Despite polarized attitudes between Russia and the West, the attacks on Paris created a dramatic realignment between the two sides, much greater than that of the September 11, 2001 attacks against the US.
Russian President Vladimir Putin originally proposed a global war on terror to then-US President George W. Bush, in which Russia and the US would unite against terrorist groups across the world. The idea was dismissed at the time, as Russia's Chechnya conflict was seen as its own doing, while its military was too weak to take part in major operations.
With the Paris attacks, mainstream media in the West began to look at its own role in fomenting jihadist terror, while Russia's role in Syria began to show that it could be an important partner in a coalition against terrorism.
"Whereas after 9/11 the problem was that we didn’t have a strategy to fight terrorism, after 11/13 the problem is that our strategy doesn’t appear to be working," conservative US columnist Matt Purple wrote in the National Interest.
"The strike against the Twin Towers was a strike in the head, someone else's at that. The strike at Paris was a strike in the heart," Kashin wrote.
While the realignment could be framed from a "Putin wins again" perspective often seen in Western media, it is really more of a mending of faults on both sides.
The attacks in Paris came in the midst of outrage in Russia over cartoons published in Charlie Hebdo, seen as disrespectful to victims of the Metrojet A321 disaster. More disagreement in both social and traditional media came over the use of Facebook profile pictures with the French flag overlay, and general treatment of attacks against Russia as the result of its policies.
Carnegie Moscow Center's Alexander Baunov looked at the issue through the lens of postcolonial literature.
"In what the Indian writer V.S. Naipaul called an 'area of darkness,' tragedy and disaster are regarded as everyday occurrences, while in other parts of the world—areas of light—tragic events are viewed as an aberration," Baunov wrote.
With the attacks in Paris, the borders of this "darkness" have shifted beyond political borders, according to Baunov, and the old political differences are no longer an effective divider.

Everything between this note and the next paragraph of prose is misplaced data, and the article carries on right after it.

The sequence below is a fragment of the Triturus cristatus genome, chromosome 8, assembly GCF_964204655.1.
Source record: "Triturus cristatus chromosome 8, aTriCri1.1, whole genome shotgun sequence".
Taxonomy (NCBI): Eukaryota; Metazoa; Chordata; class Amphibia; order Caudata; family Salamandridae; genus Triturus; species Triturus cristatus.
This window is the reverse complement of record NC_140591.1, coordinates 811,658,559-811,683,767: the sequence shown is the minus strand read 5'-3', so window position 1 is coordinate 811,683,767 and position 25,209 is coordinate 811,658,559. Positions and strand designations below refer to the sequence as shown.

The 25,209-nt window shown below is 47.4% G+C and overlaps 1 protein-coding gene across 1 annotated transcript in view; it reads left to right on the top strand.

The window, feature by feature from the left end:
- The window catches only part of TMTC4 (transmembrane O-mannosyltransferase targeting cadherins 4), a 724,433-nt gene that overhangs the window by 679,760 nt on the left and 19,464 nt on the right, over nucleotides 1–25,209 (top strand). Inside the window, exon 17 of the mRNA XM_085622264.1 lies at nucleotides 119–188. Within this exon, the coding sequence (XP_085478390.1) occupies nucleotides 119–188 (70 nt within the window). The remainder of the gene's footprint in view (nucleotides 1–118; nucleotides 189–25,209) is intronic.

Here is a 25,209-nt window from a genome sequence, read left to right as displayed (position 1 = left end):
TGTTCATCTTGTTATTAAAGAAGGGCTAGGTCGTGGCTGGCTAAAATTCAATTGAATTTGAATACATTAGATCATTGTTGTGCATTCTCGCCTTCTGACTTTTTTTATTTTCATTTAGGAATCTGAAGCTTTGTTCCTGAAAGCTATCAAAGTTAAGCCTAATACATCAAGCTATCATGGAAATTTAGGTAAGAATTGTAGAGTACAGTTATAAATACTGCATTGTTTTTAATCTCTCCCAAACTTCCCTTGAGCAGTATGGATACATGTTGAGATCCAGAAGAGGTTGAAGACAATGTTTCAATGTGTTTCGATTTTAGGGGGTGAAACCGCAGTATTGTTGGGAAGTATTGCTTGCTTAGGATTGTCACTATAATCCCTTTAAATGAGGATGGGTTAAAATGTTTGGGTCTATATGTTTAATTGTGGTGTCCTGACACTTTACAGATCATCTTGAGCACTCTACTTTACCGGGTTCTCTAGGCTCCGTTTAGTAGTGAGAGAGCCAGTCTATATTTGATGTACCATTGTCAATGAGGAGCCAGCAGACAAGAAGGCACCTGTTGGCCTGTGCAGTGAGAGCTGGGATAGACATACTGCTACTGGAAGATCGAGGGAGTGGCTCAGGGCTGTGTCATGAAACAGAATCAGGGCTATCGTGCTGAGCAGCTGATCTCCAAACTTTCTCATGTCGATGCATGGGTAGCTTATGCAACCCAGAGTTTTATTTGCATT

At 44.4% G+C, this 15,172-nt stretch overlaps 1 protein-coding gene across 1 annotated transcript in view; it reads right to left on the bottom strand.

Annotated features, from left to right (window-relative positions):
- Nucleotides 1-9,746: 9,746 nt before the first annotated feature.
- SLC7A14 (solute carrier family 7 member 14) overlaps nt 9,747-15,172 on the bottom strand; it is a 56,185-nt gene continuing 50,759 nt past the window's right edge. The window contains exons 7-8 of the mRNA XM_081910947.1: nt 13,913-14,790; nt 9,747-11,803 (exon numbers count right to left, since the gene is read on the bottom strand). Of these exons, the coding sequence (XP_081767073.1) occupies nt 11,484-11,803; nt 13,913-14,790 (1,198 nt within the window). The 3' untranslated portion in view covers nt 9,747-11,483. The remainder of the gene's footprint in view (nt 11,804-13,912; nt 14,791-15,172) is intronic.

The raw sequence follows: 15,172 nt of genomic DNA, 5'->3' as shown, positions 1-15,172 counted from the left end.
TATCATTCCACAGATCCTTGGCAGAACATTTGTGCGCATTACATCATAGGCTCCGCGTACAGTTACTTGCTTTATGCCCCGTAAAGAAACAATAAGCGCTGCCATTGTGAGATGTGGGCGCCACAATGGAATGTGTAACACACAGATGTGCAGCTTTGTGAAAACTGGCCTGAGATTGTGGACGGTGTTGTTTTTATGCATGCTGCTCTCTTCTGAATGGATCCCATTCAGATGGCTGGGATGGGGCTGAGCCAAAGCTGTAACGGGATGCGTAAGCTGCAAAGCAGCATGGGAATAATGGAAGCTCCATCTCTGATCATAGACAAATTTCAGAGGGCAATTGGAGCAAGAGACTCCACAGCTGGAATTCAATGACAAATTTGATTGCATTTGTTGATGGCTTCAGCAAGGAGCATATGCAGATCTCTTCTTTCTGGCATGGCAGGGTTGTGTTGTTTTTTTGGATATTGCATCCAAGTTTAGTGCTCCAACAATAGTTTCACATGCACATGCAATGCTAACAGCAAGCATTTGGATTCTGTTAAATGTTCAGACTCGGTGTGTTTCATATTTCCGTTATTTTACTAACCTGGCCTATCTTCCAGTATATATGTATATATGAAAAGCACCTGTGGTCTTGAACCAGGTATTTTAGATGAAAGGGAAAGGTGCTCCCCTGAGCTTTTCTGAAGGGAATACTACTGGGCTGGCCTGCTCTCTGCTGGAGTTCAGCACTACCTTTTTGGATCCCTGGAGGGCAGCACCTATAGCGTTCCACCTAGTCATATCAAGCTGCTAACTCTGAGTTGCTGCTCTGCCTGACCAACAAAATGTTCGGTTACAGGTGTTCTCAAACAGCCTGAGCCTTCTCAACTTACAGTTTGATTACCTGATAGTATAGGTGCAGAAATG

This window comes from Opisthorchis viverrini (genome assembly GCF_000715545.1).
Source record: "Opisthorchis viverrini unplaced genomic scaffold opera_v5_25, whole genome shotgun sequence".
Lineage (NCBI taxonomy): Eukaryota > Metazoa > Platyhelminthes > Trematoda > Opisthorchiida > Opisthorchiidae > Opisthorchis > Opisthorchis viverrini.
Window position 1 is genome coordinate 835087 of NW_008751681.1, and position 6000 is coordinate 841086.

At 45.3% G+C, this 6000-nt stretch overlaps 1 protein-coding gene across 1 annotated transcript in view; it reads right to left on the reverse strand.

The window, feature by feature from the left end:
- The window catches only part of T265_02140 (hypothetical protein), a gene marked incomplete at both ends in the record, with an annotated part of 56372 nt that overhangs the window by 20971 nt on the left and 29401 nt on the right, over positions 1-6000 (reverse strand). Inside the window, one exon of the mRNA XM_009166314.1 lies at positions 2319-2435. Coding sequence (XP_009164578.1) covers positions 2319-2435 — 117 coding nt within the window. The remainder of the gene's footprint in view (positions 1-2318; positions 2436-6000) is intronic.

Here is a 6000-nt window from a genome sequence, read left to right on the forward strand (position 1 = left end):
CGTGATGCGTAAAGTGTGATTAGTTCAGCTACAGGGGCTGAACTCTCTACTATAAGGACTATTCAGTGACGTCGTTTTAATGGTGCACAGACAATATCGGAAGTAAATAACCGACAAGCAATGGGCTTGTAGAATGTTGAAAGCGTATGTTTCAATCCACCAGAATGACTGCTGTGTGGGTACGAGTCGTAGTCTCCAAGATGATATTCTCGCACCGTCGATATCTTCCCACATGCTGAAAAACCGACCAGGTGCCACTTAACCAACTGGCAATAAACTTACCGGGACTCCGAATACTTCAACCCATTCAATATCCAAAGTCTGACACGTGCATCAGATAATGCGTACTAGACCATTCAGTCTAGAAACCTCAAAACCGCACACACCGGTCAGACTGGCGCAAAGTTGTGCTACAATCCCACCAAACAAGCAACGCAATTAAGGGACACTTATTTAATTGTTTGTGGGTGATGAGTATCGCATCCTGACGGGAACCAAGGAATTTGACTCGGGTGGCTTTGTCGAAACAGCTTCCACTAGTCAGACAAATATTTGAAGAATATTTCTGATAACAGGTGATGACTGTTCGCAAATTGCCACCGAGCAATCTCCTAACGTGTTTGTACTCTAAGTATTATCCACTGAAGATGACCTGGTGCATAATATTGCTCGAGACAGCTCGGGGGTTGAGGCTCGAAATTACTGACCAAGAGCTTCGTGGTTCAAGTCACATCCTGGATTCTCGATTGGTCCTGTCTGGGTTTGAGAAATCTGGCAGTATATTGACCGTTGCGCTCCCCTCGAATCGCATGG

Possibly because Charlie Hebdo's editor knew that the cartoons gathered a lot of traffic from Russia (the website had 41.2% of visitors from Russia versus 13.9% from France according to Alexa), the cartoons used many French stereotypes that would be apparent to foreigners.
The lack of a clear reaction from Russians could mean that "tout est pardonné" (all is forgiven), as the Charlie Hebdo cover said after the deadly shootings against its office in January.
Having to choose between the "war on terror" with the "new cold war" is an important decision for Western policy makers, conservative US columnist Mark Purple wrote.
"The United States toppled Saddam Hussein and Moammar Gaddafi, and in doing so helped annihilate the old order across a broad section of the Middle East. ISIS is now a heavyweight contender for the new order," Purple said, suggesting working with Putin and Syrian President Bashar Assad, or finding a middle ground where Assad is transitioned out.
The idea has also spread to the liberal end of the American political spectrum, where presidential candidate Bernie Sanders called for a new NATO which includes Russia rather than works to counter.
"We must create an organization like NATO to confront the security threats of the 21st century. <…> We must work with our NATO partners, and expand our coalition to include Russia and members of the Arab League," Sanders said in a speech at Georgetown University.
These changes were treated very negatively in Eastern European states, which in the past decade worked to create a narrative where they are the focal point of a "Russian threat" against the West.
The articles reflected the Polish establishment's basic fears of Russia, from the Nord Stream 2 pipeline, which would route gas supplies to Western Europe through the Black Sea, to Ukraine's conflict, in which Poland's government has hoped to win influence, or at least strengthen its military partnership with NATO.
However, the choice of whether it wants to fight terrorism or engage in a "culture war" with Russia over differences which evaporate with the next major terrorist attack, still remains up to the US and its Western European partners.
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